A TECHNIQUE DRIVEN Blog dedicated to mastery of surface design techniques. First we dye, overdye, paint, stitch, resist, tie, fold, silk screen, stamp, thermofax, batik, bejewel, stretch, shrink, sprinkle, Smooch, fuse, slice, dice, AND then we set it on fire using a variety of heat tools.
Wednesday, December 30, 2015
Monday, December 28, 2015
I started with a small piece of white fabric and screened on the "Color Magnet" with a thermofax screen.
Wednesday, December 23, 2015
The example below is a crow done in charcoal, colored pencils and chalk. The rocks and twig are thread sketched but the rocks are colored with pencil as well.
For this post I decided to use water soluble crayons or pastels.
I started with these "color blocks" on the bottom of the silk screen.
The marks seemed tentative so I placed the silk screen on a sheet of waxed paper and drew on the inside of the screen. I could press harder and I got more color on my screen.
I laid the finished screen on the fabric and wet it with a solution that would make the colors permanent. It is called Base Extender from ProChemical and Dye and it is in essence fabric paint with no color. It turns clear. When applied it covers the fugitive media in a coat of clear acrylic fabric paint making it permanent AFTER heat setting the dry fabric. It MUST be washed out of the screen immediately so the screen isn't ruined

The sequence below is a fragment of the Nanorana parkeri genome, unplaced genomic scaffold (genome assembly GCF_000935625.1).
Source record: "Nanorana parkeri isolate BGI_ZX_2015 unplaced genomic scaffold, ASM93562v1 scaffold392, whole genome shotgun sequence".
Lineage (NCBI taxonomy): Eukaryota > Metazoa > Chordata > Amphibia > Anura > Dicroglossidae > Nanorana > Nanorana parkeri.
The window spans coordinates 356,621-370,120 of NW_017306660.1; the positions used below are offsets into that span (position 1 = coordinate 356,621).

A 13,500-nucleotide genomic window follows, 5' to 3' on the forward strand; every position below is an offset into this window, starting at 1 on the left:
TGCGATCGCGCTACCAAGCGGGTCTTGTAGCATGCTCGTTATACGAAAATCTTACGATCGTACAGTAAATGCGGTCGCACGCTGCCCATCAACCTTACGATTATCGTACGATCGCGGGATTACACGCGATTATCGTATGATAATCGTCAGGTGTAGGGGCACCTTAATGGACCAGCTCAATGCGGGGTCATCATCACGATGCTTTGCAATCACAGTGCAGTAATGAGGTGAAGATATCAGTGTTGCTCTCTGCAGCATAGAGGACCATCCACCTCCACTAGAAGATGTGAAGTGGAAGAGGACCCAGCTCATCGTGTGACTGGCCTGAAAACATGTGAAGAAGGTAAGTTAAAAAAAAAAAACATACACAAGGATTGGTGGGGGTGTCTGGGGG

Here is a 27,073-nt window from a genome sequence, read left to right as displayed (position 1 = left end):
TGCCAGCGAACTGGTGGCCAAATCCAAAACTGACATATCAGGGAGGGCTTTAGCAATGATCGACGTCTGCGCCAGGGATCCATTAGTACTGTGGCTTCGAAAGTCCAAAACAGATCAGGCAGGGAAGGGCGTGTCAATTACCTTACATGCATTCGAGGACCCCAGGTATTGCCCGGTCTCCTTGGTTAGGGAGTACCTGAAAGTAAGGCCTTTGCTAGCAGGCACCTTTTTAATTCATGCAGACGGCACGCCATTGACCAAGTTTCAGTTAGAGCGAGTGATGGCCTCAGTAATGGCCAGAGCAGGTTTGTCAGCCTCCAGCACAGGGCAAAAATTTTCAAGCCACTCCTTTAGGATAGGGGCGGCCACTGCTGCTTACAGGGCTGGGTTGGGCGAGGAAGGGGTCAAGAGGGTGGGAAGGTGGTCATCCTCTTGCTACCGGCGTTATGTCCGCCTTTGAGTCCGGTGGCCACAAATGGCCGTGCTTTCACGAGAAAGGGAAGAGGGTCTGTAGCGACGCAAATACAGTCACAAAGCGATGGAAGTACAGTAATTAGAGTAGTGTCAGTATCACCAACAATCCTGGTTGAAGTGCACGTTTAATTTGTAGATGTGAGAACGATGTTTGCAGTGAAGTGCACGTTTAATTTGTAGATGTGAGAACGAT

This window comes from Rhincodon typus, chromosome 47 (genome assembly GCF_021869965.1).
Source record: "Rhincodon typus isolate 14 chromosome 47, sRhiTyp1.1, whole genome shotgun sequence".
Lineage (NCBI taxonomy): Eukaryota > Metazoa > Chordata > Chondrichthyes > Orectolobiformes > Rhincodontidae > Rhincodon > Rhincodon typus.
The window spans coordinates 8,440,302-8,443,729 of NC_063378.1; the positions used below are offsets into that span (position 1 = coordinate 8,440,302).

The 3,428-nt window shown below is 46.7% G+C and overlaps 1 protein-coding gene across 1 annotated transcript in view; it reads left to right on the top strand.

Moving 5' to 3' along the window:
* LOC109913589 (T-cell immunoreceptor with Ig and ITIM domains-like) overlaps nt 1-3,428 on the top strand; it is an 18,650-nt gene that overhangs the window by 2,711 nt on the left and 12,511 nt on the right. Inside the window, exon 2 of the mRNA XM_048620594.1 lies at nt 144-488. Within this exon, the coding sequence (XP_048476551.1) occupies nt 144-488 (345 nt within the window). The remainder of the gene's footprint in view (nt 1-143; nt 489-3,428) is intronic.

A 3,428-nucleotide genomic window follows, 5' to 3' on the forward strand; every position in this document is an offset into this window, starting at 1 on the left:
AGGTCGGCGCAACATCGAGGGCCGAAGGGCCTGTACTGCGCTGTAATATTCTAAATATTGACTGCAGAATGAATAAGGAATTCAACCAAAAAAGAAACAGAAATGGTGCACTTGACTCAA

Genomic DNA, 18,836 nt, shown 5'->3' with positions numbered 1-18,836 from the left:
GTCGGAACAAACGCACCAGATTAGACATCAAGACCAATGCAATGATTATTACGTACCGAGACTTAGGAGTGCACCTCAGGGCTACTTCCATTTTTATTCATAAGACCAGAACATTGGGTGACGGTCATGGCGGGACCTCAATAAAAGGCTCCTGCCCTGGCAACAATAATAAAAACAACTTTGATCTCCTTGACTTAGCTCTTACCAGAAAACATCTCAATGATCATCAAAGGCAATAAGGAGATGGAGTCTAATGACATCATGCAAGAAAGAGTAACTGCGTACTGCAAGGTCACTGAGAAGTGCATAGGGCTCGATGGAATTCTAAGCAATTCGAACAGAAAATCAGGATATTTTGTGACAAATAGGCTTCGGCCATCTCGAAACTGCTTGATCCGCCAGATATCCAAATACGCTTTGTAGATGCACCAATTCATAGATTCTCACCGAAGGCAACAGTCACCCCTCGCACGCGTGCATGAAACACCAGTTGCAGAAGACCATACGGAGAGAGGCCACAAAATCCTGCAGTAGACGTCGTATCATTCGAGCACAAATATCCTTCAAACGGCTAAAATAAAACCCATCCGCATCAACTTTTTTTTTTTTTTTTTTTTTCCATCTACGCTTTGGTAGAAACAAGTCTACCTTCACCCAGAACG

Monday, December 21, 2015
I had these screens made. I drew on paper the design I wanted on these three, with a pen, and sent them to Lyric Kinard for processing.
During all of these silk screening post, I have used thickened dyes. This time I used fabric paint. Fabric paint has to dry 3 weeks or be heat set before it is permanent.
I "attempted to heat set the paints but my printing table can be damaged by heat so I was a bit tentative. The results show it too.
After "alleged" heat setting, I used thickened dyes with a credit card.
Friday, December 18, 2015
Here is the screen with the Elmer's Washable School Glue on the screen. I never had a problem getting the glue out of the screen before but during the Maine Event I had to cut out the screen and replace it. Not a big deal but it was odd. I think it was because I left it on over a week. This screened cleaned up pretty easily.
Here is the screen and glue. I think the blue glue might be easier to remove.
Wednesday, December 16, 2015
On the printing table, I laid out crumpled waxed paper, a real favorite of mine along with some bubble wrap. I wasn't all that creative. I was trying for simplicity
I apllied some turquoise and purple thickened dye to the screen and drew it across to pick up the textures of the materials below. Remember never to put soda ash into this thickened dye in this step.
Here it is being held up to the light in the window. You can see the great texture in the dye.
The next day (or whenever the thickened dye on the screen is DRY), you place the screen on your pre-soda soaked fabric. Apply some print paste which is actually thickened dye without the dye OR thickened water. Get it? It's just clear thick wet. It wets the dried dye and pushes it through the screen to the fabric below.